Voting in Congo was extended into Tuesday after the first day of elections was marred by the late delivery of voting materials, errors on the ballot papers and by pockets of violence. Country experts had urged the government to postpone Monday’s presidential and legislative election, arguing that a delayed election was better than a botched one. Congo is in a race against the clock, though, because the five-year term of President Joseph Kabila expires next week, and the country could face unrest if he is seen as staying past his constitutional mandate.
Anger began to boil over in opposition strongholds in the capital where voters waited since dawn for ballots to be delivered. The spokesman of the election commission, Matthieu Mpita, announced late Monday that the election would be extended into a second day.
“Voters at polling stations that never received ballots and which have not yet opened should await the delivery of the materials,” he said. “Voters that are at sites where ballots ran out and where the vote had to be interrupted for whatever reason are asked to stay calm and await further instructions.”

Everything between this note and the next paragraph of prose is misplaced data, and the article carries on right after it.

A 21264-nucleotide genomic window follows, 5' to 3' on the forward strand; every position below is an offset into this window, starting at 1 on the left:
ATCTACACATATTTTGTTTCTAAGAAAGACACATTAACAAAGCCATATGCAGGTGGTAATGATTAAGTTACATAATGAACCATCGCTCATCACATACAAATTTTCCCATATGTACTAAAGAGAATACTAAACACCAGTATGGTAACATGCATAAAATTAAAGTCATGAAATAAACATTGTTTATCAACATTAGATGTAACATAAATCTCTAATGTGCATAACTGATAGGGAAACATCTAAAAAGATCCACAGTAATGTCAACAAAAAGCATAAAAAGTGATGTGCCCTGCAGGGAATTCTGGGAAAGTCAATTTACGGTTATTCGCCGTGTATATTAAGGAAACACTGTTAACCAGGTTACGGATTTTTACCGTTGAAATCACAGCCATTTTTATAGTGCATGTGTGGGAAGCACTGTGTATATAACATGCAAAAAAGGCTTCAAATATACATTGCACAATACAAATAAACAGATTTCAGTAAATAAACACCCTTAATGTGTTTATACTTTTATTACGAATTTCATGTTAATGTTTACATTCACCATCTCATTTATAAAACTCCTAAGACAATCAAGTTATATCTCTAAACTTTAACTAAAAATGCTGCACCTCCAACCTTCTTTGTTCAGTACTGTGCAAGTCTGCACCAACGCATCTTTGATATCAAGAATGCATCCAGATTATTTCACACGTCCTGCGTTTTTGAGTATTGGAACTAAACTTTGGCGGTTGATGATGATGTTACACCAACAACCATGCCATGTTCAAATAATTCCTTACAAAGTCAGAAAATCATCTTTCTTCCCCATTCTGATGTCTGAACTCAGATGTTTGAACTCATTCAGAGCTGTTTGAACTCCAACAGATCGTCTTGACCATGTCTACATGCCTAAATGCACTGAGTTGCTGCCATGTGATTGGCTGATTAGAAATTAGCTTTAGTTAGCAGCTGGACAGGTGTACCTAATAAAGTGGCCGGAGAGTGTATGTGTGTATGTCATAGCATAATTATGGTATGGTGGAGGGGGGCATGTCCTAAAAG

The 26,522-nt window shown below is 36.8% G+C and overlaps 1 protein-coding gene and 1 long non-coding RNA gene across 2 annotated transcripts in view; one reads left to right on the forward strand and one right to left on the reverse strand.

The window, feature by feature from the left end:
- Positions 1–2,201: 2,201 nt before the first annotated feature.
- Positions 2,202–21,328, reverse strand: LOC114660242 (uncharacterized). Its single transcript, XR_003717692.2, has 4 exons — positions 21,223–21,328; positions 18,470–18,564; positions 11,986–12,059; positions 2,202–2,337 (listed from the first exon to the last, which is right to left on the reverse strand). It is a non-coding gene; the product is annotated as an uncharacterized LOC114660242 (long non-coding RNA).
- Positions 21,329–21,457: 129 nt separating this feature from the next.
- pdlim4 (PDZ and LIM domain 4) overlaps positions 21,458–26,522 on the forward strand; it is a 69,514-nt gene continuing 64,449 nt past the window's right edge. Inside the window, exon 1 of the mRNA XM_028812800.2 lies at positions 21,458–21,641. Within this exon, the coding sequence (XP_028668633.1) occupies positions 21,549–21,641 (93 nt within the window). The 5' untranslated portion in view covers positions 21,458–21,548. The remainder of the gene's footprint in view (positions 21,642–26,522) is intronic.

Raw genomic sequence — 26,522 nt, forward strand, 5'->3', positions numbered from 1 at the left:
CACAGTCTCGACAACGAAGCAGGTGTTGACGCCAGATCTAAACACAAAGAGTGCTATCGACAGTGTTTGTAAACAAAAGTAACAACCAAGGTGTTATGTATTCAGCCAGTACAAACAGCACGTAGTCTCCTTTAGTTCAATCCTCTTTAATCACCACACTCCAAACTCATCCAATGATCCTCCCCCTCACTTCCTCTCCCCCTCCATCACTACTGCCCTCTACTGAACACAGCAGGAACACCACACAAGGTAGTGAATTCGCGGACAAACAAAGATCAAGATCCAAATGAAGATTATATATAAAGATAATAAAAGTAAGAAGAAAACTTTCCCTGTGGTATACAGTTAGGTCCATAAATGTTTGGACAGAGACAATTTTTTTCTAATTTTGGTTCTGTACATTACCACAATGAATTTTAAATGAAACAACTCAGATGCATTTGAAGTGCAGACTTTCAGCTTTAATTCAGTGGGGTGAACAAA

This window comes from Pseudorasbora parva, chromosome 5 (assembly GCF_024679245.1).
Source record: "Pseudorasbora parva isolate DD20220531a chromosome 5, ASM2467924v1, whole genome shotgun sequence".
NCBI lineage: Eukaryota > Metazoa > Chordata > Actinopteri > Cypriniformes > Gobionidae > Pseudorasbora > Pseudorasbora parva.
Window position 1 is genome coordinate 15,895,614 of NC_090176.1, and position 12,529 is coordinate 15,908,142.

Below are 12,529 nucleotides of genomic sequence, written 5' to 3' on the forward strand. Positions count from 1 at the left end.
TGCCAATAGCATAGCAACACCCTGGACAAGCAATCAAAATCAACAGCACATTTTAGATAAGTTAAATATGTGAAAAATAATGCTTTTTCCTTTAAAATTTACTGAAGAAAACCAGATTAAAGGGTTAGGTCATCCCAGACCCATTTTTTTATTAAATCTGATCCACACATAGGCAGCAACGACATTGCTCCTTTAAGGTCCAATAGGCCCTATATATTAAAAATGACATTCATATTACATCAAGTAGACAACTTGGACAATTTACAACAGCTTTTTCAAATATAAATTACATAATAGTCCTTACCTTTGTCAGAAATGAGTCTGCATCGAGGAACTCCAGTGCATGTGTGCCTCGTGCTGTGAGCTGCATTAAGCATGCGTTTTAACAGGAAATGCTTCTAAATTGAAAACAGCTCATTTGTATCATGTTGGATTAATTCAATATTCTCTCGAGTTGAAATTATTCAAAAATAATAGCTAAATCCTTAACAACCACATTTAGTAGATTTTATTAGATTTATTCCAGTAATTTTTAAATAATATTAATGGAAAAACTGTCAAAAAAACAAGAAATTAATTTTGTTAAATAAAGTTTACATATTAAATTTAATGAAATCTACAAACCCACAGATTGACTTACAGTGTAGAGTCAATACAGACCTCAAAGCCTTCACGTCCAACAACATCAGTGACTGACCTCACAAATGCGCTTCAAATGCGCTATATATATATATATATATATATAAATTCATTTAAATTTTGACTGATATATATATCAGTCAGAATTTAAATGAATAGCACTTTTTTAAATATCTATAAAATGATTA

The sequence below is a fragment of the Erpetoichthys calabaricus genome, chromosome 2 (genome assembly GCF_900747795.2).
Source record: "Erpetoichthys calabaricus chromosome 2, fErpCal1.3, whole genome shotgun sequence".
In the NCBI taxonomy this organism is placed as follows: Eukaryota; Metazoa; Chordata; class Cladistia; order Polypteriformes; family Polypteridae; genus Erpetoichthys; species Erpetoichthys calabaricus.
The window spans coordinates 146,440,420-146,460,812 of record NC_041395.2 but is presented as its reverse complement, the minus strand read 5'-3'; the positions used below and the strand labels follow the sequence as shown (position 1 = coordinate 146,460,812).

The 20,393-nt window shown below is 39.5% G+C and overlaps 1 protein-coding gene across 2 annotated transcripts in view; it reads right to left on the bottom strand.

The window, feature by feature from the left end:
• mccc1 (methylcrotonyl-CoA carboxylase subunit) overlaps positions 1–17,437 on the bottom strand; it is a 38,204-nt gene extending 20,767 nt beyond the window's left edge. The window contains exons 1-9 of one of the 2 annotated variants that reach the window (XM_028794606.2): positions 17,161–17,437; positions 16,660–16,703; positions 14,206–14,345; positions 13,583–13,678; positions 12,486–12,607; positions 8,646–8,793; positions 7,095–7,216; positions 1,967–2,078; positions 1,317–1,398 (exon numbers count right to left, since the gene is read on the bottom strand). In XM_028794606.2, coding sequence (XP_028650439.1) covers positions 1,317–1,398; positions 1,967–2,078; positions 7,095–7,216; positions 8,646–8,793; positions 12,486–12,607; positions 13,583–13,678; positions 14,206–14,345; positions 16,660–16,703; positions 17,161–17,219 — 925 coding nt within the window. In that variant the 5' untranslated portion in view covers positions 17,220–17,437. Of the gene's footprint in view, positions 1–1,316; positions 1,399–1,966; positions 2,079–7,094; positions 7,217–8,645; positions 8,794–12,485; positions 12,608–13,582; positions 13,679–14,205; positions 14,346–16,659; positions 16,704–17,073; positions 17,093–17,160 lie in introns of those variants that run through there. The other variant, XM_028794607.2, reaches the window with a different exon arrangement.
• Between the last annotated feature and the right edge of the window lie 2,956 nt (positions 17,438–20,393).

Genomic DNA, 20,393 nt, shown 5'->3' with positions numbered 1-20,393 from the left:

Pockets of violence were reported throughout the country. Five people were killed in the southeastern town of Lubumbashi on Monday after gunmen opened fire on a truck carrying ballots and on a polling center. The head of the United Nations peacekeeping mission in Congo, Roger Meece, told reporters that he had received reports of at least two polling stations being set on fire in the Kananga province.